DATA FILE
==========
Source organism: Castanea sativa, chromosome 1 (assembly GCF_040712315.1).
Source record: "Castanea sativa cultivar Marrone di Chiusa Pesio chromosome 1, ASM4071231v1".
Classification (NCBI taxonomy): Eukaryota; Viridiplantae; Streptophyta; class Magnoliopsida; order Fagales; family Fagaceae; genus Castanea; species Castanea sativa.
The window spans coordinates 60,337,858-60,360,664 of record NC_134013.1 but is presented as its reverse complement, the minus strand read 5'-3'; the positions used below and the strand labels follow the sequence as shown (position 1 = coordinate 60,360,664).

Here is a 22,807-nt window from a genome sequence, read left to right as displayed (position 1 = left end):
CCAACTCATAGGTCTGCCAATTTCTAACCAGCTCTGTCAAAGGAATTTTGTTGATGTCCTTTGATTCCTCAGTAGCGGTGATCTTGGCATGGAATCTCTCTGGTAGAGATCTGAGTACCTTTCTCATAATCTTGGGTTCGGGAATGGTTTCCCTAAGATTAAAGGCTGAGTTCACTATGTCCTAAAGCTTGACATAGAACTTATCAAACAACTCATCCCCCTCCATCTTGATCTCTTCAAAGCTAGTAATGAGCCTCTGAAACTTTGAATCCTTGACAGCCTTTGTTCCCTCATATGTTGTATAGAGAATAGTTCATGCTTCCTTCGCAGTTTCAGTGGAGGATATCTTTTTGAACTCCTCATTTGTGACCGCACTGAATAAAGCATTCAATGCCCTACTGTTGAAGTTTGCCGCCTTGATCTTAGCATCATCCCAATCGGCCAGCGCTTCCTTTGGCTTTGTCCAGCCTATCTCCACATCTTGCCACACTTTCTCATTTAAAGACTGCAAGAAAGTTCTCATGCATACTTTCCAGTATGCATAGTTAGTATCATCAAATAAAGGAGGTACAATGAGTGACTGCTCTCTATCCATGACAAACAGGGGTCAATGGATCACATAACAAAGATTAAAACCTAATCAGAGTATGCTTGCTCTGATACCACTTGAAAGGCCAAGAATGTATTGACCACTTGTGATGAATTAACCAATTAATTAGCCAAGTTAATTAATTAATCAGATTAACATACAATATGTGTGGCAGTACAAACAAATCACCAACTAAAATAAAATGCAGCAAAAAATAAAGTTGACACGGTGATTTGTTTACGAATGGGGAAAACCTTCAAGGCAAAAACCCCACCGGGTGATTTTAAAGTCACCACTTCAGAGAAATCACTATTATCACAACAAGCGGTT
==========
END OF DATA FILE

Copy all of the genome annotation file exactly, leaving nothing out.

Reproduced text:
Source organism: Castanea sativa, chromosome 1 (assembly GCF_040712315.1).
Source record: "Castanea sativa cultivar Marrone di Chiusa Pesio chromosome 1, ASM4071231v1".
Classification (NCBI taxonomy): Eukaryota; Viridiplantae; Streptophyta; class Magnoliopsida; order Fagales; family Fagaceae; genus Castanea; species Castanea sativa.
The window spans coordinates 60,337,858-60,360,664 of record NC_134013.1 but is presented as its reverse complement, the minus strand read 5'-3'; the positions used below and the strand labels follow the sequence as shown (position 1 = coordinate 60,360,664).

Here is a 22,807-nt window from a genome sequence, read left to right as displayed (position 1 = left end):
CCAACTCATAGGTCTGCCAATTTCTAACCAGCTCTGTCAAAGGAATTTTGTTGATGTCCTTTGATTCCTCAGTAGCGGTGATCTTGGCATGGAATCTCTCTGGTAGAGATCTGAGTACCTTTCTCATAATCTTGGGTTCGGGAATGGTTTCCCTAAGATTAAAGGCTGAGTTCACTATGTCCTAAAGCTTGACATAGAACTTATCAAACAACTCATCCCCCTCCATCTTGATCTCTTCAAAGCTAGTAATGAGCCTCTGAAACTTTGAATCCTTGACAGCCTTTGTTCCCTCATATGTTGTATAGAGAATAGTTCATGCTTCCTTCGCAGTTTCAGTGGAGGATATCTTTTTGAACTCCTCATTTGTGACCGCACTGAATAAAGCATTCAATGCCCTACTGTTGAAGTTTGCCGCCTTGATCTTAGCATCATCCCAATCGGCCAGCGCTTCCTTTGGCTTTGTCCAGCCTATCTCCACATCTTGCCACACTTTCTCATTTAAAGACTGCAAGAAAGTTCTCATGCATACTTTCCAGTATGCATAGTTAGTATCATCAAATAAAGGAGGTACAATGAGTGACTGCTCTCTATCCATGACAAACAGGGGTCAATGGATCACATAACAAAGATTAAAACCTAATCAGAGTATGCTTGCTCTGATACCACTTGAAAGGCCAAGAATGTATTGACCACTTGTGATGAATTAACCAATTAATTAGCCAAGTTAATTAATTAATCAGATTAACATACAATATGTGTGGCAGTACAAACAAATCACCAACTAAAATAAAATGCAGCAAAAAATAAAGTTGACACGGTGATTTGTTTACGAATGGGGAAAACCTTCAAGGCAAAAACCCCACCGGGTGATTTTAAAGTCACCACTTCAGAGAAATCACTATTATCACAACAAGCGGTT